The ocean floor could provide storage for more excess carbon dioxide than the world can ever produce, scientists say.
A team of researchers proposes disposing of the carbon dioxide produced from burning fossil fuels by injecting it into seabed sediments nearly two miles (three and a quarter kilometers) below the ocean's surface
There the combination of cold temperatures and extreme pressure will trap the gas for millions of years, says the study's lead author, Kurt Zenz House, a graduate student in geoscience at Harvard University in Cambridge, Massachusetts.
House's team published its proposal last week in the Proceedings of the National Academy of Sciences.
The accumulation of carbon dioxide (CO2) in the atmosphere from fossil fuel use is believed to be a leading contributor to global warming.
One way to reduce global warming without drastic reductions in energy consumption is by removing carbon dioxide from power-plant emissions and putting it where it cannot enter the atmosphere.
In the past scientists have proposed storing CO2 in geologic formations such as depleted natural gas fields.
"Those storage options make sense and can be used to large degree," House said.
But they don't eliminate the possibility that the gas could make its way back to the surface, he adds.
"If it can find a conduit through a well or a fault, it has the potential to escape," House said.
Under the Sea
Undersea storage is different, House says.
At depths below 8,900 feet (2,700 meters) the pressure is great enough that CO2 is compressed into a liquid that is denser than water. Therefore it can't bubble back to the surface.
But simply putting carbon dioxide on the surface of the seabed would wreak ecological havoc, House explains.
Not only would the carbon dioxide smother life on the ocean floor, but it would also react with seawater to form acid.
House proposes to bypass this problem by injecting the carbon dioxide into sediments below the seabed.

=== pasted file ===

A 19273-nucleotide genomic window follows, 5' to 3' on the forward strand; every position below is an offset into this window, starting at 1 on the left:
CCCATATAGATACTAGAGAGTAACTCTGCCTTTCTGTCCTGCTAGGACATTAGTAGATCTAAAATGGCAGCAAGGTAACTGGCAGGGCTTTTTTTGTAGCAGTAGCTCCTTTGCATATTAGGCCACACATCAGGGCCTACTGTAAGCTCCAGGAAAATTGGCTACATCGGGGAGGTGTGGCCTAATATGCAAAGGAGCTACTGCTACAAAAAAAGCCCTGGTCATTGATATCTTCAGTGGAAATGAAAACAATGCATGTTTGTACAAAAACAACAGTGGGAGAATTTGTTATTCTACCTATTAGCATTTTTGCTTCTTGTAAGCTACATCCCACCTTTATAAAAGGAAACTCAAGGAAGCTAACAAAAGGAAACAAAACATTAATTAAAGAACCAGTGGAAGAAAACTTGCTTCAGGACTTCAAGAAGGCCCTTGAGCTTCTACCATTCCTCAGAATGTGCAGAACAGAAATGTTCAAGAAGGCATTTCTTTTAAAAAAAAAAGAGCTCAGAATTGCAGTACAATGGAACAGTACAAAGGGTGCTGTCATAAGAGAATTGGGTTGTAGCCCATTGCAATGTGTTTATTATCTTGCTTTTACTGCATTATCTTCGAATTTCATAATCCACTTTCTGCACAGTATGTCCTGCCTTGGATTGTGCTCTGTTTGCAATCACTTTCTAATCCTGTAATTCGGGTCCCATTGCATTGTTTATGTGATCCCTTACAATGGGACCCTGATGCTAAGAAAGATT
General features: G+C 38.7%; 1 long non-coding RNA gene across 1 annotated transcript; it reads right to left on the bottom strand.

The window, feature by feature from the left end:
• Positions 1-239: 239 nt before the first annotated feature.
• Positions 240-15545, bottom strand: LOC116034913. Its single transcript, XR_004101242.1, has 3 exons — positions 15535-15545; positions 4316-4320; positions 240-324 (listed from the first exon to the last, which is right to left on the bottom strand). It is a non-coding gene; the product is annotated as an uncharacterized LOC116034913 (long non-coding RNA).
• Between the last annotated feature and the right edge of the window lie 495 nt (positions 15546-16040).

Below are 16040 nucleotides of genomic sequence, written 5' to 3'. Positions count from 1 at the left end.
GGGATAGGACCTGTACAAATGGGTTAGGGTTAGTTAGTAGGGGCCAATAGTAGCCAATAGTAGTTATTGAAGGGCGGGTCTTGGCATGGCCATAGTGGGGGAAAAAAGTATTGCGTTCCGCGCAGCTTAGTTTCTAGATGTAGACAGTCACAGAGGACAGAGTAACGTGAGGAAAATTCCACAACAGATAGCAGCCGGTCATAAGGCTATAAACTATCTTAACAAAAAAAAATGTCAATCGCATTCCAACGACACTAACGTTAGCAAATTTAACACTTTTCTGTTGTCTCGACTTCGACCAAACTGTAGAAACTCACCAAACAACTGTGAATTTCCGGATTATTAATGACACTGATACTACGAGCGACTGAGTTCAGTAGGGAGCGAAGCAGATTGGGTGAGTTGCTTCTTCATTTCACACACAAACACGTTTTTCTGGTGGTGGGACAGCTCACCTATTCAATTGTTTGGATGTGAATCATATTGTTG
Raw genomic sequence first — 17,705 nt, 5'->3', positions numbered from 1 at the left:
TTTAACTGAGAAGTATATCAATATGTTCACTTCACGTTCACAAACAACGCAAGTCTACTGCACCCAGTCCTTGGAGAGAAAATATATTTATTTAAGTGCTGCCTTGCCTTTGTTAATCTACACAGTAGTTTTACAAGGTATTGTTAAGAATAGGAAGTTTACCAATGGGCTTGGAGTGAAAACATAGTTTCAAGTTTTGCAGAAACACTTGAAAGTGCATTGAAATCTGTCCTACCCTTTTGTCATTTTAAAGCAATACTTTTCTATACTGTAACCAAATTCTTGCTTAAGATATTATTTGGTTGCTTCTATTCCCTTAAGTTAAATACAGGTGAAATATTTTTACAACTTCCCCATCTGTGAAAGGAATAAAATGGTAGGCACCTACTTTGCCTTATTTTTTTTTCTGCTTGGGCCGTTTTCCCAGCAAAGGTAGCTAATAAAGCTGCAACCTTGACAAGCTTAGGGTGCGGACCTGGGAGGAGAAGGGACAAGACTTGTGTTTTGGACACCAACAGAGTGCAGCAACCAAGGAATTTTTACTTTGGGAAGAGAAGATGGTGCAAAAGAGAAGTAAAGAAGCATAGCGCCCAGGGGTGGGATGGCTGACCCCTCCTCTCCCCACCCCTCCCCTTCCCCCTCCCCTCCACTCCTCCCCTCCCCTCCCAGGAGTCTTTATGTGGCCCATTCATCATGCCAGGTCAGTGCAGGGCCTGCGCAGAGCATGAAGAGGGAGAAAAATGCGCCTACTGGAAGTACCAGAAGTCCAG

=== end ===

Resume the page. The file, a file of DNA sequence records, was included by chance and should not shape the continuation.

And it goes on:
This would take advantage of the unique changes in temperature and pressure found beneath the deep ocean, he says.
About 1,000 feet (300 to 400 meters) deep in the sediment, the Earth is warm enough that the carbon dioxide will no longer be denser than the seawater in the rock's pores.
That's a good thing, House says, because as the gas percolates up through the waterlogged sediment, it will react with seawater to produce a type of ice called a hydrate.
This ice will block the pores in the sediments, House says, creating a cap that keeps additional carbon dioxide from moving upward.
The seabed of the U.S.'s territorial waters alone has enough suitable sediments to hold thousands of years' worth of CO2 produced from fossil fuel use, House says.
"The storage capacity is enormous," he said.
The prospects are even greater for a country like Japan, where there are very few depleted gas fields or other land-based options for storing CO2.
"If Japan wanted to do something with their carbon dioxide, this might be their best option," House said.
But the technology would come with a big price tag.
House estimates that it would cost about U.S. $35 to $75 per ton of CO2—about the amount produced by burning two barrels of oil.
At the moment the new idea is a proposal, not a mature technology.
"This is one of those ideas that you have to try out to see if it works," said David Goodstein, vice provost of California Institute of Technology in Pasadena and author of Out of Gas: The End of the Age of Oil.
But that doesn't mean that innovative ideas for getting rid of carbon dioxide aren't important, he says.
"We are doing an uncontrolled experiment on the climate of the only planet we have," Goodstein said, regarding carbon dioxide emissions from fossil fuels. "That is very foolish."